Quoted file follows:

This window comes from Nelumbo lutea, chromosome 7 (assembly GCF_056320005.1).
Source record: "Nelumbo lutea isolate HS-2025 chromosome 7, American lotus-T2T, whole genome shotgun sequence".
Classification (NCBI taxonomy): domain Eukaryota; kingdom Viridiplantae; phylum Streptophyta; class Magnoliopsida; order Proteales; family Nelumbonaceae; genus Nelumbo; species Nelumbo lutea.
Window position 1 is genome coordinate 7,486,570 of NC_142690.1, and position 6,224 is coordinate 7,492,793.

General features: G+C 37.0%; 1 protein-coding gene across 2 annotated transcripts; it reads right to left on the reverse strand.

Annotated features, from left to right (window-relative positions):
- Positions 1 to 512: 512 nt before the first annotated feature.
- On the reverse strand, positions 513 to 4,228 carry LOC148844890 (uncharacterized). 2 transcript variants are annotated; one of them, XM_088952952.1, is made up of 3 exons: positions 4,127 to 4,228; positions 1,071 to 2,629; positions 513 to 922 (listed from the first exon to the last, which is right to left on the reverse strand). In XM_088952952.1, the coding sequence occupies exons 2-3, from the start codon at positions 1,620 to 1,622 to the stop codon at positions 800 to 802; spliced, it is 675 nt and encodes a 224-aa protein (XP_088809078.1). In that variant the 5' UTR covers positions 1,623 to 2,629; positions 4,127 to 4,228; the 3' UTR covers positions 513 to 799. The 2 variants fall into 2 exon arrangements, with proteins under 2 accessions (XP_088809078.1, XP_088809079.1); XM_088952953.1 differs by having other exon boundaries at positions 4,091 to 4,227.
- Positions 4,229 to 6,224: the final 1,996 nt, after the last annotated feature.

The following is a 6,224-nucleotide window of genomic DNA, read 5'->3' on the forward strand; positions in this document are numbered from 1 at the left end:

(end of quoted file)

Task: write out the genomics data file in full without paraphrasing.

This window comes from Nelumbo lutea, chromosome 7 (assembly GCF_056320005.1).
Source record: "Nelumbo lutea isolate HS-2025 chromosome 7, American lotus-T2T, whole genome shotgun sequence".
Classification (NCBI taxonomy): domain Eukaryota; kingdom Viridiplantae; phylum Streptophyta; class Magnoliopsida; order Proteales; family Nelumbonaceae; genus Nelumbo; species Nelumbo lutea.
Window position 1 is genome coordinate 7,486,570 of NC_142690.1, and position 6,224 is coordinate 7,492,793.

General features: G+C 37.0%; 1 protein-coding gene across 2 annotated transcripts; it reads right to left on the reverse strand.

Annotated features, from left to right (window-relative positions):
- Positions 1 to 512: 512 nt before the first annotated feature.
- On the reverse strand, positions 513 to 4,228 carry LOC148844890 (uncharacterized). 2 transcript variants are annotated; one of them, XM_088952952.1, is made up of 3 exons: positions 4,127 to 4,228; positions 1,071 to 2,629; positions 513 to 922 (listed from the first exon to the last, which is right to left on the reverse strand). In XM_088952952.1, the coding sequence occupies exons 2-3, from the start codon at positions 1,620 to 1,622 to the stop codon at positions 800 to 802; spliced, it is 675 nt and encodes a 224-aa protein (XP_088809078.1). In that variant the 5' UTR covers positions 1,623 to 2,629; positions 4,127 to 4,228; the 3' UTR covers positions 513 to 799. The 2 variants fall into 2 exon arrangements, with proteins under 2 accessions (XP_088809078.1, XP_088809079.1); XM_088952953.1 differs by having other exon boundaries at positions 4,091 to 4,227.
- Positions 4,229 to 6,224: the final 1,996 nt, after the last annotated feature.

The following is a 6,224-nucleotide window of genomic DNA, read 5'->3' on the forward strand; positions in this document are numbered from 1 at the left end: